• The finance and property sectors are the twin pillars of growth for many cities, building capital reserves and are the main sources of Hong Kong’s rich coffers. I believe that the incoming administration will leverage them to push forward more effective policies to advance societal development and economic diversification. Hong Kong has many unique foundations to support innovation and technology – which have not been well tapped over the past several years.
  • 7. As a member of the Basic Law Drafting Committee, how would you evaluate the implementation of Basic Law over the past 20 years? What do you think is the key to ensure the principle of “One Country, Two Systems” will not change or waver?
  • President Xi’s unwavering commitment to One Country, Two Systems is a very strong and comforting undertaking. This is an indication of the Central Government’s will and resolve. But a mutual symbiotic ecosystem means Hong Kong must also uphold its part, to be respectful and safeguard the foundation of law and order and to stand and fight against the corrosive force of corruption. A flourishing “One Country, Two Systems“ civic habitat requires human mind and spirit to interweave with responsibilities and reason, as well as the importance of self-discipline.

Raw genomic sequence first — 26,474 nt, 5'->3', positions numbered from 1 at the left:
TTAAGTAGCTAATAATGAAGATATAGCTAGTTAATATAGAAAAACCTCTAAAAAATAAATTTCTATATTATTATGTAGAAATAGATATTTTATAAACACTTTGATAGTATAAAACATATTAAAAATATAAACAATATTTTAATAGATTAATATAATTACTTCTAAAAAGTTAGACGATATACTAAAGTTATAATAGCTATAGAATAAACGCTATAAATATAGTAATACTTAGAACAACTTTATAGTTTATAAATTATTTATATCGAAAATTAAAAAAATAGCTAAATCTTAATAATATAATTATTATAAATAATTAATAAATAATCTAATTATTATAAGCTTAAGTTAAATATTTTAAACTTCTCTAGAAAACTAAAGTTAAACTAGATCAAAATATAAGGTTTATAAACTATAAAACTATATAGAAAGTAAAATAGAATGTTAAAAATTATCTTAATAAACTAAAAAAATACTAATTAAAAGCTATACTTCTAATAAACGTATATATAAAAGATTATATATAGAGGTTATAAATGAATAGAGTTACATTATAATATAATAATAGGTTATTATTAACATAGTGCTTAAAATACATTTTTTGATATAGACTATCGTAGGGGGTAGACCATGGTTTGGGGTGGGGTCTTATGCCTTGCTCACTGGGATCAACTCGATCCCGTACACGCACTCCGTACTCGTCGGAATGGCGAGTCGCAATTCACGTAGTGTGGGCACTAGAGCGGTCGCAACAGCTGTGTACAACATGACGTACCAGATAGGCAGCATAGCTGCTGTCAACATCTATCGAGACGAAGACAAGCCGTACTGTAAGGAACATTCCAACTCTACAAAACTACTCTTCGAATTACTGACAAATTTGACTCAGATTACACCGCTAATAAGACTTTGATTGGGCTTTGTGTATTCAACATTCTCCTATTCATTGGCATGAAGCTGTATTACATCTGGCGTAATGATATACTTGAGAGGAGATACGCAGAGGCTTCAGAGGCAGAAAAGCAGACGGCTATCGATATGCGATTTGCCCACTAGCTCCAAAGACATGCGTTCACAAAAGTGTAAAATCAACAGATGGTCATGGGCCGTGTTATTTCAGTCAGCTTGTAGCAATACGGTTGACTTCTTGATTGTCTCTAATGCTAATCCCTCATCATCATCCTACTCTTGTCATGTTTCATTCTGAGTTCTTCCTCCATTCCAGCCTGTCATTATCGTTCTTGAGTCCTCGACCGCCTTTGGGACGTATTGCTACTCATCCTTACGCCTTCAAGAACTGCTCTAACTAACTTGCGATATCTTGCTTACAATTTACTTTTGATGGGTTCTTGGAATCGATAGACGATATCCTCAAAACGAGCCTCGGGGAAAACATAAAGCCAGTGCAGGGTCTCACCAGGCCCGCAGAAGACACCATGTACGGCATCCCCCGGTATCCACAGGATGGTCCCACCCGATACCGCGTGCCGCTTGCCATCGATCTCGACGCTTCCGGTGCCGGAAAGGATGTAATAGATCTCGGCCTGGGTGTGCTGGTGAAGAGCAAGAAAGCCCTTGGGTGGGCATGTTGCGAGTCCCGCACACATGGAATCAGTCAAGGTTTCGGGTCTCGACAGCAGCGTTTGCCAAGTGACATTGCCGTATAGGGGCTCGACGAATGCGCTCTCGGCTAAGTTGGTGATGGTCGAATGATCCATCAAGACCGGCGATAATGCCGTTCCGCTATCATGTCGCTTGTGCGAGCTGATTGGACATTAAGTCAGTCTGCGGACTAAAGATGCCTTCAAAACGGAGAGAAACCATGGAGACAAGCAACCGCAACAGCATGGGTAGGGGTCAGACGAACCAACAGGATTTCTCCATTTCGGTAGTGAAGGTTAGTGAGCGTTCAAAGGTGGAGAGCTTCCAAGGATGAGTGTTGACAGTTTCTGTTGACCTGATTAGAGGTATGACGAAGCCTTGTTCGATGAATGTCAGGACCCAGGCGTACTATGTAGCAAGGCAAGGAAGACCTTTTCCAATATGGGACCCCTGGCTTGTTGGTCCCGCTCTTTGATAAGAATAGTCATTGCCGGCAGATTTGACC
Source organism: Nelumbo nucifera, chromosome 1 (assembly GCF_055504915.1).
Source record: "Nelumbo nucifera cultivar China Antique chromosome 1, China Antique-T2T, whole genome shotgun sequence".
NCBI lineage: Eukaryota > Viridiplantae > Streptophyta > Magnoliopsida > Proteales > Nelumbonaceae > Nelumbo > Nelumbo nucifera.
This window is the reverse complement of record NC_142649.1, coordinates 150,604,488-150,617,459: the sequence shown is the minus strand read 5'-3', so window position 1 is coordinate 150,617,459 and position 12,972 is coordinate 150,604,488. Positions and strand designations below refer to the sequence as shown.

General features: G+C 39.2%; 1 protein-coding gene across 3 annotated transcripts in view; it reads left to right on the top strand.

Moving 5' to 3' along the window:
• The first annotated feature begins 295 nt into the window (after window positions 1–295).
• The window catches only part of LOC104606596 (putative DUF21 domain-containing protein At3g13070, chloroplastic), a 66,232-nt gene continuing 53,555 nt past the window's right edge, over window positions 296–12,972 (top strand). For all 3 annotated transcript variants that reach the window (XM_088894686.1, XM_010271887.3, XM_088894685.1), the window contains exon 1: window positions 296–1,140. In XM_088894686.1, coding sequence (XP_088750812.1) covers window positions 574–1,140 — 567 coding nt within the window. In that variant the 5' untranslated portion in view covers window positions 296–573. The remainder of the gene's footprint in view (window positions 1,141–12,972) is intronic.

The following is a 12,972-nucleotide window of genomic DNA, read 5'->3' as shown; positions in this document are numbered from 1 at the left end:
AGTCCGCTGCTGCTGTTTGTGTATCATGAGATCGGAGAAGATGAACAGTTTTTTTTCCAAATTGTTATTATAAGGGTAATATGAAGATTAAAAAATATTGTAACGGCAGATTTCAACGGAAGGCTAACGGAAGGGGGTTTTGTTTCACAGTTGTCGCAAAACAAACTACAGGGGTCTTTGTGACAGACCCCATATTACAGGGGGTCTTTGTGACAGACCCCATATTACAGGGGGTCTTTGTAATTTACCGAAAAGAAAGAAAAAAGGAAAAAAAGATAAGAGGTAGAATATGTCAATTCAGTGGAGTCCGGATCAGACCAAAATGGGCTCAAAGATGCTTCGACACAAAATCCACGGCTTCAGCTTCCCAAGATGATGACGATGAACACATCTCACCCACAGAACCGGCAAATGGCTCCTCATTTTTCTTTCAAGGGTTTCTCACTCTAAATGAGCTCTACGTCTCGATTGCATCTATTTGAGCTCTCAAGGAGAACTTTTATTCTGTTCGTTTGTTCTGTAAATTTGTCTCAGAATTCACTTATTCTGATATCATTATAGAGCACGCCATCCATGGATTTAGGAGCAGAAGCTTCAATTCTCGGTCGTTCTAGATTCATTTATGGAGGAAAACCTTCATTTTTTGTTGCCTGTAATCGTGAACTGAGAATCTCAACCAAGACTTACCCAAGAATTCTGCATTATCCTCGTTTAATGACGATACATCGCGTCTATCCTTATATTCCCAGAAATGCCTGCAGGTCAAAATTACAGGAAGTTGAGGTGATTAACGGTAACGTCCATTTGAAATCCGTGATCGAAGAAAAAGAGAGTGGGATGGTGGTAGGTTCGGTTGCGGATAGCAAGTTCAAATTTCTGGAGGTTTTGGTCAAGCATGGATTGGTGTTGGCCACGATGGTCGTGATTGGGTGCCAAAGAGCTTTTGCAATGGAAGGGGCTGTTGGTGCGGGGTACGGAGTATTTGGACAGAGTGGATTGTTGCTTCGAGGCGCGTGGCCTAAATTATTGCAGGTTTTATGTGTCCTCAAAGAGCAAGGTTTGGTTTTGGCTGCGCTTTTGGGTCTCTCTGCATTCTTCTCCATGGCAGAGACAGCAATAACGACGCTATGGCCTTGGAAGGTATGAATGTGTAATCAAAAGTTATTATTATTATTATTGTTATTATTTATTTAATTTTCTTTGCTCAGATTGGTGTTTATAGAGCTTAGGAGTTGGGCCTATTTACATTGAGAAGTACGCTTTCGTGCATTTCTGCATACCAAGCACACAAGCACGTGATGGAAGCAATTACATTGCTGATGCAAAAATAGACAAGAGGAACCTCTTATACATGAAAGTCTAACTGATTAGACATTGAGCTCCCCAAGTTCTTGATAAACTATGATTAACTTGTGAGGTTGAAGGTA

• 8. The younger generation in Hong Kong plays an important role in Hong Kong’s economic development, now and in the future. What are your hopes and advice for them.
  • Hong Kong has advanced significantly since 1997. With new technology and new mindset, we need to gear up for the future. Learning to think differently is more important than ever. The clear winners are those who know how to marry a high degree of creativity and discipline. We must make good use of creativity and imagination. As Albert Einstein wrote, “Never give up on what you really want to do. The person with big dreams is more powerful than one with all the facts”. Same teachings in Confucius’ Analects, it is the individual who can carry forward progress and development, not the other way around.
  • 9. As a renowned business leader globally and widely respected for your entrepreneurial skills in building your business empire, how would you comment on lives of youngsters in Hong Kong? Will you encourage them to start their own businesses?
  • Same as above.